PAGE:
My initial reaction to Frederick S. Holmes Jr.’s Dec. 25 letter was disbelief that anyone could oppose full disclosure of campaign contributions, let alone equate such donations to votes at the polls. But then I recognized the full potential of his idea.
Yes, by all means, let’s allow any individual or organization to contribute unlimited funds to any politician or political party — so long as the recipient never learns the identities of the contributors or what specific policies they favor or oppose. After all, ballots are kept secret precisely so there can be no reward or punishment of individual votes. Surely fat cats, advocacy groups and representatives of foreign governments all deserve the same consideration.
Under such a system, I trust that all those selfless donors would continue to pour millions into campaigns without any expectation of a quid pro quo, thereby removing any possibility of the retribution Mr. Holmes fears. Right?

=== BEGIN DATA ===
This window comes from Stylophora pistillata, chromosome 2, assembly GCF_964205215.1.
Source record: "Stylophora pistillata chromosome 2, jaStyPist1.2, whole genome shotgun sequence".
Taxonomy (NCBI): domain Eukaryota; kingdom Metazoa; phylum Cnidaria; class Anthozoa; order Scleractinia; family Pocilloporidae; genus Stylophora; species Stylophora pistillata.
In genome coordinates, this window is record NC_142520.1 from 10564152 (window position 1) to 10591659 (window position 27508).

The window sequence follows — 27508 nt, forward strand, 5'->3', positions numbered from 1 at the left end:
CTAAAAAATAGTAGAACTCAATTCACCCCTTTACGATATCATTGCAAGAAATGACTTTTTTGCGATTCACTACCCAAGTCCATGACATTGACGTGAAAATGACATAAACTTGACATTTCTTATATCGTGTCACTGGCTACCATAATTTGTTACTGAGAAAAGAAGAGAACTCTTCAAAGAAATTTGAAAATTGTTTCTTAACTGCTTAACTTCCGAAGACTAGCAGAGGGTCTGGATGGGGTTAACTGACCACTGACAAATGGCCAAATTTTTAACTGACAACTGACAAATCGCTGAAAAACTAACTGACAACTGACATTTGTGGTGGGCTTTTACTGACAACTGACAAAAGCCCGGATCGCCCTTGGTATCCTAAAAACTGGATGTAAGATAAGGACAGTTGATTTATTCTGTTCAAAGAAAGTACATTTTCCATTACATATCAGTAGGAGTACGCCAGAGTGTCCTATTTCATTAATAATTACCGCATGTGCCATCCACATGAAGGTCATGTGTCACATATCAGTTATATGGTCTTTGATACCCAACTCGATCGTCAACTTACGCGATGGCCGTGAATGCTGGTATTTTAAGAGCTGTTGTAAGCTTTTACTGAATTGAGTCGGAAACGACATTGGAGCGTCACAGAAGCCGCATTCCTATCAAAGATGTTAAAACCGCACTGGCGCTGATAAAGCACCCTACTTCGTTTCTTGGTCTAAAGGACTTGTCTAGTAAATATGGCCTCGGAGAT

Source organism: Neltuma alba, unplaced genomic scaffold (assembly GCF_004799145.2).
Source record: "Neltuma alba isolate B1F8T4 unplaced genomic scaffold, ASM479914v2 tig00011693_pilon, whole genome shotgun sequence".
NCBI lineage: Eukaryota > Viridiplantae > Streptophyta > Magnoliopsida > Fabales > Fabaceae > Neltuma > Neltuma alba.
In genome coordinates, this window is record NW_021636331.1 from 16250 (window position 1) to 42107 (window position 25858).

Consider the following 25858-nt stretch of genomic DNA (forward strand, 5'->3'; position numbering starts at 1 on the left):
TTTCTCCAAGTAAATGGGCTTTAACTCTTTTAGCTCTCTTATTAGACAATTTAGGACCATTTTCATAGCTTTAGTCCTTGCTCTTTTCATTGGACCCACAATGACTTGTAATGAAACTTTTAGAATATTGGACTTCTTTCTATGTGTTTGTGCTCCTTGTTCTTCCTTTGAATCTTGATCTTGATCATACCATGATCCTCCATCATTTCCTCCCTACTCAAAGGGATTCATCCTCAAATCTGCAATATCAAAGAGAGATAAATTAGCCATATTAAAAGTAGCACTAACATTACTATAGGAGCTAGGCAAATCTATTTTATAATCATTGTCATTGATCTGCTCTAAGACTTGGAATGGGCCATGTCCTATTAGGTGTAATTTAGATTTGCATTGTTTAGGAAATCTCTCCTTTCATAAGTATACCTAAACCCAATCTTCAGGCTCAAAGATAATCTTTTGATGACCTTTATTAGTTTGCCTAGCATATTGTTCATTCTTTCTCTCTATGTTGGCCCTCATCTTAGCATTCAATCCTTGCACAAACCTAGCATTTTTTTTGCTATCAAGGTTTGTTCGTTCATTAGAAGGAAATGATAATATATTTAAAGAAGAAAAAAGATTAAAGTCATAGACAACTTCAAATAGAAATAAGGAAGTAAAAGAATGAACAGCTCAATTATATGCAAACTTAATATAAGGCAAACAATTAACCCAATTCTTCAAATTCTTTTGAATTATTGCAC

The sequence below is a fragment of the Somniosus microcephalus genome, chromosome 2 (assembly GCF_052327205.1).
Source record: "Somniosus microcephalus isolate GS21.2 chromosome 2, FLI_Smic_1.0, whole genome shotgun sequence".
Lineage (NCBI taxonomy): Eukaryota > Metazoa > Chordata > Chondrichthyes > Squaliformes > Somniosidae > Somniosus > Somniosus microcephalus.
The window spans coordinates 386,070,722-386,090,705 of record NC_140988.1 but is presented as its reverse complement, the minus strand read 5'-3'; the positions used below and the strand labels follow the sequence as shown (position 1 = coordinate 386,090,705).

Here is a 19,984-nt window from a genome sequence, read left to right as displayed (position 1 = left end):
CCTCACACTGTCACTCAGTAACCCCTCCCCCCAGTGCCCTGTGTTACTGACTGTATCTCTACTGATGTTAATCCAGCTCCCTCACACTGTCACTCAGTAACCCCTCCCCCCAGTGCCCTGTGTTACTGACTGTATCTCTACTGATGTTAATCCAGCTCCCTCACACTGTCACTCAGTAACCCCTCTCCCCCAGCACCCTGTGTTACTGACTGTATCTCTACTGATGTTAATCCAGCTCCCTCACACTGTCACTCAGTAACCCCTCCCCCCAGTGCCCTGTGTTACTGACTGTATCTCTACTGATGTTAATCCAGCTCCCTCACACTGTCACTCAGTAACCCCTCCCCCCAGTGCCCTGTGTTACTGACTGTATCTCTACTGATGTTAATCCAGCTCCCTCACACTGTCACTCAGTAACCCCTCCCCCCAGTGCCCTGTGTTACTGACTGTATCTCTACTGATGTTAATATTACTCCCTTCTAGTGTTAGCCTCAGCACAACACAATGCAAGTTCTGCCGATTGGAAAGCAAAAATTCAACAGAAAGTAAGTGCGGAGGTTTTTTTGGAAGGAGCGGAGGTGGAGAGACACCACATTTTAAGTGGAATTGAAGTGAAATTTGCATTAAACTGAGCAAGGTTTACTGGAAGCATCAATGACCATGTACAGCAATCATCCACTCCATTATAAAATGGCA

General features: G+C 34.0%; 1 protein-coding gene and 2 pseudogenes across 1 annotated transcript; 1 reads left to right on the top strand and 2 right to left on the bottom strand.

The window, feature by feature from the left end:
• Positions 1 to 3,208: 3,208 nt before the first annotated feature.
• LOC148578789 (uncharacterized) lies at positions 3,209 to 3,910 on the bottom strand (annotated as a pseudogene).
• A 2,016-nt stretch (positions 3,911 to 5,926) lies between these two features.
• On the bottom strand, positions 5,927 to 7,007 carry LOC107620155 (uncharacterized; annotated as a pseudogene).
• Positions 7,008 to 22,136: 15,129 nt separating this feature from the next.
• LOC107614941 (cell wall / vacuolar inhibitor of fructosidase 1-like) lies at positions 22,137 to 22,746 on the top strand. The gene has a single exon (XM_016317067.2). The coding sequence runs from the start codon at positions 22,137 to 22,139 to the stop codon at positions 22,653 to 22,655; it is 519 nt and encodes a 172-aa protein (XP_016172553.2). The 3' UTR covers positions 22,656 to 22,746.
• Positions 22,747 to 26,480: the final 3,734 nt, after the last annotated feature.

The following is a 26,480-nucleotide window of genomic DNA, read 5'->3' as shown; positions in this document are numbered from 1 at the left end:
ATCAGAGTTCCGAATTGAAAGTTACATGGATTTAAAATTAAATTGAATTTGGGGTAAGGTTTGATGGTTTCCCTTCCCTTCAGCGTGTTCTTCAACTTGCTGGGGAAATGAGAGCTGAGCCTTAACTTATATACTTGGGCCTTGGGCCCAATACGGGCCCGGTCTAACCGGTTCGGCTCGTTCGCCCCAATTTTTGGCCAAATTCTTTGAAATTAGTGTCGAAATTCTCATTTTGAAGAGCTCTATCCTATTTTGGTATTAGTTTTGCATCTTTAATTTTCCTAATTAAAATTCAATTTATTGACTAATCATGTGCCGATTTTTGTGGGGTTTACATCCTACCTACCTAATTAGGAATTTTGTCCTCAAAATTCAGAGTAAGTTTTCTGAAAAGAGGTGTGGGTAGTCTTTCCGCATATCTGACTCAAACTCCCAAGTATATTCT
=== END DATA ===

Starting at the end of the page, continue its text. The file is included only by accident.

Steven Alan Honley, Washington
In arguing that campaign donations need to be secret for the same reason ballots are secret — to prevent retribution — Frederick S. Holmes Jr. confuses the right to vote with the right to free speech. I find it unlikely that the Founders would have expected those who wanted to speak out in town forums to do so wearing masks.
It’s one thing if I don’t want to tell anyone how I voted. It is another thing for me to tell others how to vote. Voters need to know who is telling them. The Supreme Court has ruled campaign donations to be protected free speech, so that money can talk. But anonymous free speech is tainted speech.
A. Charles Catania, Columbia